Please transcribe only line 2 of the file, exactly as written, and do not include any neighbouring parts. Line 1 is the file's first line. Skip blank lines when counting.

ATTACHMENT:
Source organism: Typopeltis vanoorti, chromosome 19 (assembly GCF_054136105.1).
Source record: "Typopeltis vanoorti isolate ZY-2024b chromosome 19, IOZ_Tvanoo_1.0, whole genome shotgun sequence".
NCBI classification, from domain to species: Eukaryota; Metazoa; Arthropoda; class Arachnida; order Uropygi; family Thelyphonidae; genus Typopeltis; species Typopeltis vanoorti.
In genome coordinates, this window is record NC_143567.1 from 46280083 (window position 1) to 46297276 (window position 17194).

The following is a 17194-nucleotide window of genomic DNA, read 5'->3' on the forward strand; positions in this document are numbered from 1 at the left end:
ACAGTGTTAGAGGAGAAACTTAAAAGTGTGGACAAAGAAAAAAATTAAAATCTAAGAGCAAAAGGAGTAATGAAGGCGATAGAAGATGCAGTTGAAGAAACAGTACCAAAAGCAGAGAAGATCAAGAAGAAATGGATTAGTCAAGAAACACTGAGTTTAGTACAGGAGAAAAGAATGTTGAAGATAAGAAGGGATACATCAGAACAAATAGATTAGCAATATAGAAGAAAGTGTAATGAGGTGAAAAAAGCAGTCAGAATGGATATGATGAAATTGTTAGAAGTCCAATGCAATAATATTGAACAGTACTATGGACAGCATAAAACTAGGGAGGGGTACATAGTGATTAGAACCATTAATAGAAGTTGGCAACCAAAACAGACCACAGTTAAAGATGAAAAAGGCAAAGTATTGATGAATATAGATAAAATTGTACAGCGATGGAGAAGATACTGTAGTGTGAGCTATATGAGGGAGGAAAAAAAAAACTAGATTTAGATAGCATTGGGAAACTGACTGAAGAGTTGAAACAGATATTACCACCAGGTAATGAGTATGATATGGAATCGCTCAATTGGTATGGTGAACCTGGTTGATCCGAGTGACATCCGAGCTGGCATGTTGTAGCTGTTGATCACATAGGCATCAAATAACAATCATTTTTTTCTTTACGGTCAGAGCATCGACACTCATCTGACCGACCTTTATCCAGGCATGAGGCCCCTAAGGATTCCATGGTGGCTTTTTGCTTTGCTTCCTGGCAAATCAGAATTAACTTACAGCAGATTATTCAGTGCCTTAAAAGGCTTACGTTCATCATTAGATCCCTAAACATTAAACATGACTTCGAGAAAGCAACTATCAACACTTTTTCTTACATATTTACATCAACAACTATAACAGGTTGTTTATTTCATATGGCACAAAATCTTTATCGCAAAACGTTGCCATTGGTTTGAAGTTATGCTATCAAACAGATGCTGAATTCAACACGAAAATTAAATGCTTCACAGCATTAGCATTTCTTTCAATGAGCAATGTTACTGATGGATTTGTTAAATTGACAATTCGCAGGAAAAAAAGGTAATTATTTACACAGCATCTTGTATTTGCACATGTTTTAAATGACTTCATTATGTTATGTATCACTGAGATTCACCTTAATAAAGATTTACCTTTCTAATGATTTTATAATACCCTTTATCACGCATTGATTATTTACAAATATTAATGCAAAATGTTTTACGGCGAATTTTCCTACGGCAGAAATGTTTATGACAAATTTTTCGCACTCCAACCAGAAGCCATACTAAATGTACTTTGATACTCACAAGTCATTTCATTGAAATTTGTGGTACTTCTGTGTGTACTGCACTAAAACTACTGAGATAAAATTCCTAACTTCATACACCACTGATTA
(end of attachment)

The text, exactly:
Source record: "Typopeltis vanoorti isolate ZY-2024b chromosome 19, IOZ_Tvanoo_1.0, whole genome shotgun sequence".